Park in the main car park at Port Isaac. Your swimble won’t take you past any cafes or pubs, so fuel yourselves in Port Isaac before you set off.

When you’re ready for the off, take the coast path westwards – with the sea on your right. You’ll explore a stunning three and a half mile stretch of the rugged North Cornwall coastline before reaching the gorgeous hamlet of Port Quin.

After a period of dereliction when the fishermen and their families left the village, Port Quin and its’ lovely sea-facing cottages are now owned and maintained by the National Trust.

Port Quin is one of our personal favourite spots in Cornwall. It’s quaint, tranquil and low-key. This beautiful and often calm bay is always pretty quiet, partly because the car park is so small – hence us advising you to visit it as part of a swimble.

Get yourselves in to those beautiful waters and explore the cove that time forgot. If you are like Melanie, simply float around and enjoy the juxtaposition of sea, land and space in quiet contemplation (whatever that means!).

Or if you’re like me, get those legs kicking and explore the many caves and hidden corners of this calm oasis off the Atlantic.

Coming home you can walk up the left lane (looking inland) 200 metres or so and take the shorter inland route back to Port Isaac, or you can retrace your coastal path route – the views never look the same in reverse.  

Goldiggins quarry on Polrunny Farm's Minions swimble, Cornwall

Minions and Goldiggins Quarry – a Bodmin Moor Swimble

If you like a bit of ancient history and a swim, this trip could well be for you.

Locals swim in Goldiggins pretty much all year round, but we should warn you up front that the custodians of the moor do not like you swimming in the quarries. They particularly don’t like you jumping off the rocks. And for good reason. People have been seriously injured doing this. There are safer ways to enter the water, and we would advise that you use these shallower entry points.

Bodmin Moor is an enchanting expanse of undulating hills and craggy granite outcrops enjoyed by walkers, cattle, ponies and skylarks. And swimblers.

Put the village of Minions in your satnav and off you go. Your drive from Polrunny Farm, around the edge of the moor, will take just over half an hour.

Minions is a lovely little village, with plenty of parking. There’s a good café there too.

From Minions, either use the onsite maps, or put Goldiggins Quarry into Google Maps on your phone, and begin to make your way across Bodmin Moor.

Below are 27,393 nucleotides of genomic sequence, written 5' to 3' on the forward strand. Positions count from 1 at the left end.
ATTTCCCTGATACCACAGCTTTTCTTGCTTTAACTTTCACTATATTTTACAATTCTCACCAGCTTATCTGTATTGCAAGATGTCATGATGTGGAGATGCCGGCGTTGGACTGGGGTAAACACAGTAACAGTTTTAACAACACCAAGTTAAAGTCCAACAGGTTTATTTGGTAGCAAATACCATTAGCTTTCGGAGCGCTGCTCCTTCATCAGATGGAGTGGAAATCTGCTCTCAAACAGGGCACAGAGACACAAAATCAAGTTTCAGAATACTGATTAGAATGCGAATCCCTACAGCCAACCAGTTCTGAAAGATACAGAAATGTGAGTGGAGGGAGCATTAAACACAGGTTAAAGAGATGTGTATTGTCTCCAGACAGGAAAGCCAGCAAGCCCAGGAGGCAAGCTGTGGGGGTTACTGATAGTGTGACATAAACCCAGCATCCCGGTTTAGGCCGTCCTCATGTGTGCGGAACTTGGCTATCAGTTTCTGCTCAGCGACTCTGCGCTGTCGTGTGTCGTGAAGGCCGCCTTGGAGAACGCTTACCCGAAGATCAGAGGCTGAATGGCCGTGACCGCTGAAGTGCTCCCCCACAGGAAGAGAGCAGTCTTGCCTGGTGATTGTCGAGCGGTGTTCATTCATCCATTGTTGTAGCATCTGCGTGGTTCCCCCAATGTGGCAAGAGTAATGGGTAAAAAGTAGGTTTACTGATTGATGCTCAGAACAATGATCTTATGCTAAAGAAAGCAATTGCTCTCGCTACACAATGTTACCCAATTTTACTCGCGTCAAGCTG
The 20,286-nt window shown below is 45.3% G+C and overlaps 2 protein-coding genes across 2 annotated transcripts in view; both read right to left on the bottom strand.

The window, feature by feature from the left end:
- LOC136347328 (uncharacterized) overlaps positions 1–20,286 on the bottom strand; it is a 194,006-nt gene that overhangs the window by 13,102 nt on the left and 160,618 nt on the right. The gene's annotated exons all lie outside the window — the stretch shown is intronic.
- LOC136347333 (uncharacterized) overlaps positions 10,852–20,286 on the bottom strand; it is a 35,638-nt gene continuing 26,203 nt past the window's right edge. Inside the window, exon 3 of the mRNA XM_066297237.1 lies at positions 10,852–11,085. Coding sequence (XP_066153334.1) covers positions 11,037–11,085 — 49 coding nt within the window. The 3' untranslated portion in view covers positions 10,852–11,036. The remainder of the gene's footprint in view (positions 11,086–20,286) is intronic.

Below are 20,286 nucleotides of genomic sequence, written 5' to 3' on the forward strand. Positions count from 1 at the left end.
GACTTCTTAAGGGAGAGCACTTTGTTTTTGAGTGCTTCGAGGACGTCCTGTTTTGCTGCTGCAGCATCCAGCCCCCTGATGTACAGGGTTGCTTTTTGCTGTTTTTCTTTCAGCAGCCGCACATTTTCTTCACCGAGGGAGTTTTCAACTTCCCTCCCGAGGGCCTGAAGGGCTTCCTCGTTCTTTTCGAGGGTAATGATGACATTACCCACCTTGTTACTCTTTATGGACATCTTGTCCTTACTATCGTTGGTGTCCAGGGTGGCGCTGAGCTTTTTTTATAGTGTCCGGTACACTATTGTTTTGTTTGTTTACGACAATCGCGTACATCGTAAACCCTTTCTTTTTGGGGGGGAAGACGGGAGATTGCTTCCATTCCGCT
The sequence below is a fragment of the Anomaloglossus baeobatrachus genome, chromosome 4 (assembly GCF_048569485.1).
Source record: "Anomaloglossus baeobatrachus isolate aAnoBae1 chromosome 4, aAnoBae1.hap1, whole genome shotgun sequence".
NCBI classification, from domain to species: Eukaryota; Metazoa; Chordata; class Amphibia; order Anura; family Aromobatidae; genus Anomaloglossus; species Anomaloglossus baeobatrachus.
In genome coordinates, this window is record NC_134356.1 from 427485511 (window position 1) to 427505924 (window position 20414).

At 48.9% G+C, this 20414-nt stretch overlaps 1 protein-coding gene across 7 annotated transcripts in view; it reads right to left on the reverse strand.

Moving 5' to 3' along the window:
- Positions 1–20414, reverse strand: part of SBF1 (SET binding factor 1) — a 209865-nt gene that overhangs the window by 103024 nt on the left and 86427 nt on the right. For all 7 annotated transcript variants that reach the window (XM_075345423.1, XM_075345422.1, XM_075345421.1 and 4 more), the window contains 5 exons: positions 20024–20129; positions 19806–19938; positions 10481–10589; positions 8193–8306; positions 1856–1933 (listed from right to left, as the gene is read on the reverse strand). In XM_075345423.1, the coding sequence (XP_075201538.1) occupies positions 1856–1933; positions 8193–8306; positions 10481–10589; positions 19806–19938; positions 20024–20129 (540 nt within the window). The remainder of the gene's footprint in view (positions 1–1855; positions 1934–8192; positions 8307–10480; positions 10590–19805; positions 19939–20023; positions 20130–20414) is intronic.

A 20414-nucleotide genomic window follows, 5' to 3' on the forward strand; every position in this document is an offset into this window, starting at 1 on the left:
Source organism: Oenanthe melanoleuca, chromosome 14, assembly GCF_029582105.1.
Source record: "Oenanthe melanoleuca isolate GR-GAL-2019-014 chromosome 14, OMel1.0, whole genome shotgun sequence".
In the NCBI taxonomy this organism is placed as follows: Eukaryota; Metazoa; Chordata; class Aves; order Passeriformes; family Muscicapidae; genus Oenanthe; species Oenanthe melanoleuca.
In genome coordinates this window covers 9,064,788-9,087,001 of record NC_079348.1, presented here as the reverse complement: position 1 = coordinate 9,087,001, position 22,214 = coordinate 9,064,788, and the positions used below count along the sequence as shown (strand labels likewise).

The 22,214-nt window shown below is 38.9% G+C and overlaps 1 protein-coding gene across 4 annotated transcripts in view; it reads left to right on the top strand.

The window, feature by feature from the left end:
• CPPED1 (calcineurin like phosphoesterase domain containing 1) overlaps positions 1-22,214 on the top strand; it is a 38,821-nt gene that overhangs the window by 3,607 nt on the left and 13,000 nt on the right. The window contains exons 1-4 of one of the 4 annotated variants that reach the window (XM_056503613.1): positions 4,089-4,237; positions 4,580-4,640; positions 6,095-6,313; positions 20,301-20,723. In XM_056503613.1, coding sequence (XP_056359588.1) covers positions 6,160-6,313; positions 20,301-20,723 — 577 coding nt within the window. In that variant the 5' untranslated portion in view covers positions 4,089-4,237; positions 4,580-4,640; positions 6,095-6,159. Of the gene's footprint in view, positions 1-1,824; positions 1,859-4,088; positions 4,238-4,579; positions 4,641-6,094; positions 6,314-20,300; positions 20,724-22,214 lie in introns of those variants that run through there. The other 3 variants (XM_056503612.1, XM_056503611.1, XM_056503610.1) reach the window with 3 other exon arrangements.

Your route will take you past the Neolithic or Bronze age (historians aren’t sure which) Hurlers Stone Circles. Whenever they were arranged, they are still intact and amazing to see.

You’ll also go close to ‘The Cheesewring’ - a stack of seven great rocks piled on top of each other. Seeing it, you’ll find it hard to believe that it was naturally formed.

Depending on the exact course of your walk, you’ll take about half an hour to reach the quarry.

There are three pools at Goldiggins. None of them are big, but they are deep. Consequently they stay pretty cold all year round. Bring your towels and warm clothes with you on this swimble.

Locals often take picnics, or even a BBQ, and spend the day at Goldiggins.

If you want to play Bodmin Moor bingo, then on your walk back towards Minions, see if you can tick off Craddock Moor Stone Circles, Daniel Gumb’s cave and the old pumping engine house. They’re all worth a photo.

A Camel, Bike Swimble

Do this leisurely swimble and you can almost claim to have done a triathlon.

Drive to Wadebridge (about half an hour from Polrunny Farm), hire a bike from the shop on the side of the Camel Trail and cycle to Padstow. The Camel Trail is a lovely, flat and car-free 6-mile cycle route that runs alongside the Camel Estuary. Those of you with dogs can even hire a dog trolley to tow behind your bike!

Padstow has plenty of shops, bars and restaurants, many of which are owned by Rick Stein. In our experience, Padstow also has more dogs per square metre than anywhere outside of Batteresa.

Many visitors to Padstow simply bimble around the harbour. We would recommend that you head through the harbour and up the hill past the war memorial. Continue walking and you’ll reach Harbour Cove and the other beautiful golden sand beaches at the entrance to the estuary. Each one of them is a lovely swimming spot, with sand dunes providing shelter from the breeze.

Once you have satisfied your swimming urges, head back through Padstow to your cycle back to Wadebridge.

Cornwall's beaches are ideal for a swimble. Part of Polrunny Farm's five best swimbles in Cornwall article.

That’s our five swimbles ticked off. But we know that many of you do at least one day trip to the south-western extremities of Cornwall during your stay at Polrunny. There is no reason why that day trip shouldn’t be a swimble so here’s a bonus suggestion for you - Porthgwarra and Nanjizal – a West Cornwall swimble day trip!

Owned by the Aubyn family who own St Michaels Mount, Porthgwarra is a picturesque fishing hamlet virtually as far southwest as you can get on the British mainland. You’ll love the cottages, the boats and the pasties. Fans of the Poldark series might recognise some of the views.

For your walk, we propose that you take the coast path with the sea on your left, and head for Nanjizal. Nanjizal is a beautiful beach, with a natural rock arch and dipping pool, both revealed at low tide. If the sky is right, then the depths of greens and blues in the sea at Nanjizal are something to behold.

There are so many sensational beaches on the tip of Cornwall that are absolutely worth a visit. Have a look at our ‘five best day trips’ article for ideas of other beaches not far from Nanjizal that you could visit to prolong this day trip swimble.

If you would like to know more about farm and its traditional Cornish cottages; if you would like to check availability and rates; or if you would like to book online with us, then click the below button.

Search for blogs by category


You might also like:

Our best beaches near Boscastle article

The walk on the wild side post